As many construction industry employers try to stay afloat during the coronavirus threat, employees are concerned about their jobs but also about the risks they could be facing if they show up to work.
Some are concerned about how social distancing can work in tight elevators and trucks and have taken to social media to voice complaints about their safety and whether they are at risk for taking the virus home to their families.
“This is causing trouble at home,” one New York City builder tweeted. “I’ve heard so many builders saying their wife’s pleading with them not to go to work. But no work, no income, means trouble further down the line."
These types of concerns have led several jurisdictions to halt most construction during the outbreak, including Boston, New York state, Washington state and Pennsylvania.
Construction Dive readers have chimed in with their thoughts on the topic, as well as their concerns about working conditions, their health and the health of their families.
"Working in Washington D.C. as a carpenter on a construction site where some employees still have to take public transportation to get to work. there’s no social distancing, and there is not water on the job to do hand washing. Everyone shares a portable toilet. Everyone works together on the sites to help each other get the task done for that day. How is making a high-rise apartment or office building essential? We should not be going to work at this time." Anonymous. Maryland
"Shut non-essential construction sites down. As a wife and mother of construction workers, I completely agree with this. We should not see our workers jeopardizing their health and their family. These men and women are now working without much-needed safety equipment since it is not available. Many share a (portable toilet). How sanitary can these sites be? We need to see relief for companies who may have to delay jobs, especially those that are not essential." Judi Kiefer, Northern New York
"As an HVAC installer, most of the jobs we are doing right now aren’t essential. And even though I’m not getting paid, I’m choosing to stay home." Anonymous
"What about the workers? I am a salaried superintendent building large apartment complexes. I have about 100 workers every day from all over the state, all working in the same building going from room to room. Yesterday, I found a sprinkler guy sick as a dog. He had visited every room in the building. If he coughed or sneezed in just a few rooms — and the virus we know lingers in the air for four hours and stays on surfaces far longer — he just pretty much infected every single person on the job.
“Our corporate offices and regional offices with salaried workers closed down so they can remain safe, yet we are required to show up and work in a giant, germ-filled Petri dish of a building. I have three months of vacation saved up but can't use it because the project is on a strict timeline. This is a giant disaster waiting to happen. It is not if but when. So, how do us construction guys stay safe? I am scared as hell going to work every day, but I do not get an option unless I just quit, and I cannot do that." Anonymous, Orlando, Florida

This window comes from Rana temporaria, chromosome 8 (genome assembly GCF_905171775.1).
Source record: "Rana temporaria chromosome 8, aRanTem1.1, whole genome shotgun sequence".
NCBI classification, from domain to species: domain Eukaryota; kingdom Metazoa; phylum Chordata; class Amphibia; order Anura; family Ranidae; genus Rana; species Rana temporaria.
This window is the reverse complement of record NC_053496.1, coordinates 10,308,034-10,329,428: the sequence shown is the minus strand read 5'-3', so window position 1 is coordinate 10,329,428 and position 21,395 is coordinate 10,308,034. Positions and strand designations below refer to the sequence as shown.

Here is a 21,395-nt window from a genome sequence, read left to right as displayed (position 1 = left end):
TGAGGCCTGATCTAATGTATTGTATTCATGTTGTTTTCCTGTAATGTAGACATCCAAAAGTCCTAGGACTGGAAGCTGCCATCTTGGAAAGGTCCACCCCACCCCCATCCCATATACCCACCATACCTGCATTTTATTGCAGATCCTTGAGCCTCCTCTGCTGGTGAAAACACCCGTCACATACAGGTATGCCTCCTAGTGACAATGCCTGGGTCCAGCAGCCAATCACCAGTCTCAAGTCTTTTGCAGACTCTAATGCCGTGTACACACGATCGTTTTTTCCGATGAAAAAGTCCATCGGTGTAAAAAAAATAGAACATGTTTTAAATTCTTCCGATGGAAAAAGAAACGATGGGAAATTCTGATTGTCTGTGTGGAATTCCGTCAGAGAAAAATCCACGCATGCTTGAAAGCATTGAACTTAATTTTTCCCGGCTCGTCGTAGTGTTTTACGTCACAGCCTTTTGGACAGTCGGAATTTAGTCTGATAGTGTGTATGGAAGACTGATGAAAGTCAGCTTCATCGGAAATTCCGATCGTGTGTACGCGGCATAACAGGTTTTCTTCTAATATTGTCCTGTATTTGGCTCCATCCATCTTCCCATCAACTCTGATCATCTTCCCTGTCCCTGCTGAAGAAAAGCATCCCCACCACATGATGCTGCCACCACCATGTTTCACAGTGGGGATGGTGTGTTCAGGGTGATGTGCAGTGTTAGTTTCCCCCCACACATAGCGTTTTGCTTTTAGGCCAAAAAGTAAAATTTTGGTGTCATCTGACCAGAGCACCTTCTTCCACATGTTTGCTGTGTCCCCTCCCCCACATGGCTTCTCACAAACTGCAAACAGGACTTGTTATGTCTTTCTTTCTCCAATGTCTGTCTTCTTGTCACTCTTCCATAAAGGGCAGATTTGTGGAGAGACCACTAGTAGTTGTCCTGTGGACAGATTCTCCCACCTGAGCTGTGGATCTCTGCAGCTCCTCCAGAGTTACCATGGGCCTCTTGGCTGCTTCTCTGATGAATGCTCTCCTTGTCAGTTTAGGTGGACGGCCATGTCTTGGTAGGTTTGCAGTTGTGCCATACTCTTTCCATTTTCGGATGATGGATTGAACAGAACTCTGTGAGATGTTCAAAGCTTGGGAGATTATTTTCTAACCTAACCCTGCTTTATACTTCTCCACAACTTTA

"Part of my work involves site visits of existing, heavily-populated facilities to obtain dimensions. I was asked to perform a site visit during a ... mandatory shut down. I was extremely uncomfortable having to be forced to do this. The client was not willing to modify the deadline, and I couldn’t complete my work without performing the site visit. I was basically forced to do the site visit[under] threat of being kicked off the project, blamed for all the delays, and the other team members complained that I was threatening their involvement as the potential delay would be the reason the project will be “cut from the budget” if I didn’t perform the work. I feel helpless in this situation." Anonymous
While it is understandable that many workers right now are concerned with their health and want to avoid situations in which they are exposed to individuals who may be infected, attorney Phillip Russell with Ogletree, Deakins, Nash, Smoak, & Stewart in Tampa, Florida, said that fear may not be enough to justify not showing up at work, at least from a legal standpoint.
"A generalized issue is not enough of a recognized hazard [for an employee] to say, 'I'm not coming to work because I generally fear exposure,'" he said.
Even if employers are not enforcing social distancing on a jobsite, Russell said, "CDC (Centers for Disease Control and Prevention) guidance is not law." The threat needs to be a site-specific hazard.
However, employees have the right to be safe, and if there is a specific threat, like someone on the project is exhibiting symptoms or has been diagnosed with a contagion like the coronavirus, then a coworker could have two pathways to relief.
One is that the employee could call for an OSHA inspection under the Occupational Safety and Health (OSH) Act. Section 5(a)(1) requires that employers provide employees a workplace free of hazards that could result in death or serious harm.
If the employee is punished or terminated for reporting the hazard to the employer or to OSHA, then that workers could file a whistle blower complaint under Section 11(c) of the OSHA Act.
The coronavirus is new to the legal landscape, he said, the fact that the CDC has put everyone on notice could be the basis for an OSHA inspection or even a personal injury lawsuit down the road, but those are still currently "what if's."
Russell said that an employer's first priority is employee safety and health, but a close second is the health of the company's operations, which are threatened if workers choose not to come to work when a specific threat has not yet been identified. "Businesses must survive," he said.